Bake the cakes:

I used 4 cakes in graduating sizes.

  • 10-inch
  • 9-inch
  • 8-inch
  • 6-inch

I choose a vanilla sponge cake and made 3 separate batches. The first batch made one 10-inch cake and about 6 cupcakes.

The second batch made a 9-inch cake and about a dozen cupcakes.

Finally, the third batch made the 8-inch and the 6-inch cakes plus about 6 cupcakes.

I only have one oven so baking the cakes took a few hours. Since I knew it would take a while to bake all the cakes, I made them 5 days in advance. Once they were cool, I wrapped them in plastic wrap and placed them in the freezer.

Make the frosting:

I made the buttercream frosting two days in advance. Once it was whipped up, I spread it out in a flat rectangle on top of some plastic wrap then wrapped it up and stuck it in the fridge.

If you store frosting in the fridge, it gets firm and difficult to work with. You need to give it time to sit out at room temperature before you use it. By storing it in a flat rectangular disk, it will soften up much faster.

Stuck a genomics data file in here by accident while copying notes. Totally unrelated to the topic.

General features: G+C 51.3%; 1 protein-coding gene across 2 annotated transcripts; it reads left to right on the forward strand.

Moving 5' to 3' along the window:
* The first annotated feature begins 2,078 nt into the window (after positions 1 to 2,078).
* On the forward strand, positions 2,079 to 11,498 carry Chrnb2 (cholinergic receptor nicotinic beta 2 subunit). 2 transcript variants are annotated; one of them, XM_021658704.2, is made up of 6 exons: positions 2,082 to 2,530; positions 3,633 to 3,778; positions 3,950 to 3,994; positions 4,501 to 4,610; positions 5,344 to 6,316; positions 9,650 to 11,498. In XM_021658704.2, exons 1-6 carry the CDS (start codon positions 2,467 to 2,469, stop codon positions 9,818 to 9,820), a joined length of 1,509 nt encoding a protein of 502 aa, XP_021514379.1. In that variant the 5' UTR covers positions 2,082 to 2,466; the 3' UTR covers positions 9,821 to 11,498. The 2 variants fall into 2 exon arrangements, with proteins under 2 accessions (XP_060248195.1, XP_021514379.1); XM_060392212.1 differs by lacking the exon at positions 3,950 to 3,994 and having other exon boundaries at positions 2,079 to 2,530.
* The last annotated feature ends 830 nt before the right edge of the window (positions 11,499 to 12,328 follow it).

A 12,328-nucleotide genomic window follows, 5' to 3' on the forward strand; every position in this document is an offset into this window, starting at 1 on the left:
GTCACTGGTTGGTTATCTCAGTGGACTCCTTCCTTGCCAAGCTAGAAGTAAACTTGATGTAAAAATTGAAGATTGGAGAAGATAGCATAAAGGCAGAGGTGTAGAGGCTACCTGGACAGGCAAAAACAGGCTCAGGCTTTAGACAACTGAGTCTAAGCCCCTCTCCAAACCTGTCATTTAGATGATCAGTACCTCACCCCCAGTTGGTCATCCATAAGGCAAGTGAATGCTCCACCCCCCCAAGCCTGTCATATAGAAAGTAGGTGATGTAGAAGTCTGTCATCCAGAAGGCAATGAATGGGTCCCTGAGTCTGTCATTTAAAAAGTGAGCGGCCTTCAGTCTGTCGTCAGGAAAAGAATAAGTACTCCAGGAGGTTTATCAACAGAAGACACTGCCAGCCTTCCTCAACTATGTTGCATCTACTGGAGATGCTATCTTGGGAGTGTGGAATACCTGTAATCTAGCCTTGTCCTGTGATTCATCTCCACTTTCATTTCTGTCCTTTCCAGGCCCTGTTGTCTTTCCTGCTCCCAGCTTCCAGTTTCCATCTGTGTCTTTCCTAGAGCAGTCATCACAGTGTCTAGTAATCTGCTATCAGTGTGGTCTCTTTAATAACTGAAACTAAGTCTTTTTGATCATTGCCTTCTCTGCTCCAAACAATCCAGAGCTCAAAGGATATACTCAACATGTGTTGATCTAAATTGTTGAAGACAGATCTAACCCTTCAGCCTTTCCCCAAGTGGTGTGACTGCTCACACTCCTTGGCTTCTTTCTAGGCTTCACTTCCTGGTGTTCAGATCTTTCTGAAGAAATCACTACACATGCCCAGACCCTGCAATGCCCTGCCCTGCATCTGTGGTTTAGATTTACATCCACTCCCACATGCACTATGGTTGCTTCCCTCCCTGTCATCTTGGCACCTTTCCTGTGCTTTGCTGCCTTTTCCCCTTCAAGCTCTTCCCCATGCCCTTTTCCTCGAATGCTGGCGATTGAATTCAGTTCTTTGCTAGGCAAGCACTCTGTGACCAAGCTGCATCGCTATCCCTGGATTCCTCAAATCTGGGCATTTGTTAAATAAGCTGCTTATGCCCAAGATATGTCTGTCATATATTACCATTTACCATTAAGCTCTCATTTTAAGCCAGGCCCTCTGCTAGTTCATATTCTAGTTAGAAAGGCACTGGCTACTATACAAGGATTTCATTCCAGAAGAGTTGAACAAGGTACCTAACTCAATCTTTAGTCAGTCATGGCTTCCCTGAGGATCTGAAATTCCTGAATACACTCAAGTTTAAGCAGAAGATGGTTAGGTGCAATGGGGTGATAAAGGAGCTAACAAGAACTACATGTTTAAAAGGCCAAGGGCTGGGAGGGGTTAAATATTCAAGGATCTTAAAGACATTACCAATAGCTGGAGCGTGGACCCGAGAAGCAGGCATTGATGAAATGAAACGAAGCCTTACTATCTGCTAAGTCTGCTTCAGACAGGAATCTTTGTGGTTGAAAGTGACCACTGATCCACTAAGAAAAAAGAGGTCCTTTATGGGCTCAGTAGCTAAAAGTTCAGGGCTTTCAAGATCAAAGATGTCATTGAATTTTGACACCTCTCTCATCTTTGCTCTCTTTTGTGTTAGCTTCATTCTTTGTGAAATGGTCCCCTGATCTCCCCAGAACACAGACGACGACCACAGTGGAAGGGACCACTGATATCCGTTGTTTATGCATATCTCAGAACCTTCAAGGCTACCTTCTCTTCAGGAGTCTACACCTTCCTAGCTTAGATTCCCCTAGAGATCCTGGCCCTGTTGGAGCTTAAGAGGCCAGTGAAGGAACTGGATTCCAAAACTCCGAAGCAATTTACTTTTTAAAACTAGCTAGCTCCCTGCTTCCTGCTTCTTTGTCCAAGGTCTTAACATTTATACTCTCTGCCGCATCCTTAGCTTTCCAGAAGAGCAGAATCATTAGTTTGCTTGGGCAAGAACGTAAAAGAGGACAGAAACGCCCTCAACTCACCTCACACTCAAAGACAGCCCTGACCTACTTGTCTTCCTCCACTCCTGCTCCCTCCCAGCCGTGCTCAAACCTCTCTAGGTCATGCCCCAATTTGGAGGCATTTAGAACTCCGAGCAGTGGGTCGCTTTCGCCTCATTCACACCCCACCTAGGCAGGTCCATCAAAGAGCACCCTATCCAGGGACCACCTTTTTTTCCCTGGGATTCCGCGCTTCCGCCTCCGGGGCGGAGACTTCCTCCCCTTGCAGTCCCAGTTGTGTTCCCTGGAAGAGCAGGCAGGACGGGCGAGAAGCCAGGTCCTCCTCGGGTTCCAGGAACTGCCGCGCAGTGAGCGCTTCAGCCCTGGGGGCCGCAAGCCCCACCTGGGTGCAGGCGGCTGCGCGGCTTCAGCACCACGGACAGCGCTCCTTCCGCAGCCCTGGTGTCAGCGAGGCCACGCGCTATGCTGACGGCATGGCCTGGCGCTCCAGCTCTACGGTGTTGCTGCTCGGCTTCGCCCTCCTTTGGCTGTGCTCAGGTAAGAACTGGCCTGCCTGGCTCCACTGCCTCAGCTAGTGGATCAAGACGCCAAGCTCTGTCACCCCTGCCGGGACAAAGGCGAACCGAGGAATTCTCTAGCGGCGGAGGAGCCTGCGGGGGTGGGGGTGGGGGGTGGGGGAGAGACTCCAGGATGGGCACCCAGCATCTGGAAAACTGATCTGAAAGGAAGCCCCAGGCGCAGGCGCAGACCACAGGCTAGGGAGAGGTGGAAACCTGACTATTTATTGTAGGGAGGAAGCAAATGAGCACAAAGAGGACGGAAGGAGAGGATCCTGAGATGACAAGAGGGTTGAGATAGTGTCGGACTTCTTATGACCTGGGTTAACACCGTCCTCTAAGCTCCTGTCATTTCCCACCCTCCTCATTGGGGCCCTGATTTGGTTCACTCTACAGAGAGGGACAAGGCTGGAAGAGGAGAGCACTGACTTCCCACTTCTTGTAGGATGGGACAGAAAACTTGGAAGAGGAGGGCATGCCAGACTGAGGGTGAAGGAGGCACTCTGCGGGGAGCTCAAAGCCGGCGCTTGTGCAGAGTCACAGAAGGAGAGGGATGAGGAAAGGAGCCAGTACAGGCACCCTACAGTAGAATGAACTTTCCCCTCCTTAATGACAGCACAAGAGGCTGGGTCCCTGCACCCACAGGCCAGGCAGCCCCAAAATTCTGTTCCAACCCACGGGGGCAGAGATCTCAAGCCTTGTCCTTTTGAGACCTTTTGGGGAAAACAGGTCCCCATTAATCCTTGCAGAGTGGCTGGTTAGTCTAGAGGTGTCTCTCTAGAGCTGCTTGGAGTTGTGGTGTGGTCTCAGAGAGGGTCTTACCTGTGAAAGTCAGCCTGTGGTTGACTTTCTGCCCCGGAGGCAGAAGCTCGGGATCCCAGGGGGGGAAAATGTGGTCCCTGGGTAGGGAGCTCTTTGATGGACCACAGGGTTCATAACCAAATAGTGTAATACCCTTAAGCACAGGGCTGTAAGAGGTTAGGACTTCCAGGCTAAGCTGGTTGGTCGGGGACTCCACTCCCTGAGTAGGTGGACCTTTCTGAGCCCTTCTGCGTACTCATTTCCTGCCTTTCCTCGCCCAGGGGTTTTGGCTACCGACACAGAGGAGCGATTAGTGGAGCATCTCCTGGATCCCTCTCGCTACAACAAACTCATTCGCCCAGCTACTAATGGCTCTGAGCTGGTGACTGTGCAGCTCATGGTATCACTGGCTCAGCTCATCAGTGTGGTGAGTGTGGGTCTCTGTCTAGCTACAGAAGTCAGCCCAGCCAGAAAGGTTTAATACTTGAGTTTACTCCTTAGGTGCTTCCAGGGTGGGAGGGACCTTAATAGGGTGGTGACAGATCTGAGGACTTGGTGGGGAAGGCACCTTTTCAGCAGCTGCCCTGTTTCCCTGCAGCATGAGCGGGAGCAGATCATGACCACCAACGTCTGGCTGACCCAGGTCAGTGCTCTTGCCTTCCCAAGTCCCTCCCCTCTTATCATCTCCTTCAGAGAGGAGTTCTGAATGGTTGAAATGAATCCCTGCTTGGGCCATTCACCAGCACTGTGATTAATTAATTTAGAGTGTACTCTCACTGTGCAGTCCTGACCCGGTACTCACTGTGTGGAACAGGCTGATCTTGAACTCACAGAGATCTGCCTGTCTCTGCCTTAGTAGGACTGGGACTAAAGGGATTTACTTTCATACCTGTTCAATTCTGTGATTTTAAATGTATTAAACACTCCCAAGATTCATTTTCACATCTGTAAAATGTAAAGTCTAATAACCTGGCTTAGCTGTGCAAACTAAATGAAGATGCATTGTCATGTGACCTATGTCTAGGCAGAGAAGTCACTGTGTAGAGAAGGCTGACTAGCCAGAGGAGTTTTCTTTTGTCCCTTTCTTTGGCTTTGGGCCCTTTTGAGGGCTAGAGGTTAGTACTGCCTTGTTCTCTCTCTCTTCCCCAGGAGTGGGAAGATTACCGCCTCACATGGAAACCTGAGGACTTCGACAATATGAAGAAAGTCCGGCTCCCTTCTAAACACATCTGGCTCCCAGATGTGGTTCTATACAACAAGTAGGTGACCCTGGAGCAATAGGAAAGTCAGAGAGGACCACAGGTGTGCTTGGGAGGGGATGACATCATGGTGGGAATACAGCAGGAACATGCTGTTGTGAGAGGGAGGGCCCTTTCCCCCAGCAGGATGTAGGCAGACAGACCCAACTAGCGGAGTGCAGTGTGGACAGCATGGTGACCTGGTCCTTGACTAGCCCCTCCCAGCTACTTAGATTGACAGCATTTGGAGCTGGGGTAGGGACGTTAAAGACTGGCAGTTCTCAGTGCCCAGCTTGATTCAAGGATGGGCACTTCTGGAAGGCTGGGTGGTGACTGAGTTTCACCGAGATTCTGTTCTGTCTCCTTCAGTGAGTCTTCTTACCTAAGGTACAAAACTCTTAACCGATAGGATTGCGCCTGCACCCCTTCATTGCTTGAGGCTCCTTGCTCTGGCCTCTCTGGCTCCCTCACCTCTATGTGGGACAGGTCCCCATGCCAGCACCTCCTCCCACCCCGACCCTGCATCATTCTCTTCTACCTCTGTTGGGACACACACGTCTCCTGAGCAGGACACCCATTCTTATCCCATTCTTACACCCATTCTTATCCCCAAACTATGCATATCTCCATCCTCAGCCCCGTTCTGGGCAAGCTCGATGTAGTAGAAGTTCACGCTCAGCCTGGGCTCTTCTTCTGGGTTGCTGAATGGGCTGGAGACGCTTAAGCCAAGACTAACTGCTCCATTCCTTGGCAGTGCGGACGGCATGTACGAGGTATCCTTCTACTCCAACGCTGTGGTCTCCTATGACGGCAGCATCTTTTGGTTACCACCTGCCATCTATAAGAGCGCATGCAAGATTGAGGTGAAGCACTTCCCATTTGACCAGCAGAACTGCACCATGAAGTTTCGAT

Make the sugar syrup:

Since I choose a sponge cake, I decided to soak the cake with a simple syrup. That’s one of the neat things about sponge cakes, they can hold a fair amount of syrup without getting soggy. The syrup helps keep the cake moist and adds flavor to the cake. 

I made the syrup on the same evening that I made the frosting. When I make syrup for a cake, I cook the syrup longer than most people. If you cook the syrup to about 200°F it will be a bit thicker than traditional simple syrup but still thin enough to drizzle over the cake. The thickened syrup is an extra safeguard so that the cake doesn’t feel too soggy.

To make the simple syrup, place 1 cup of sugar and 1 cup of water in a saucepan. Bring the mixture to a boil then continue to cook it until a thermometer reads 200°F. When it reaches 200°F remove it from the heat and stir in a couple of teaspoons of vanilla extract. That’s it! That is why it is called simple syrup. It is so easy.

doll cake sliced in half

Decorate the cake: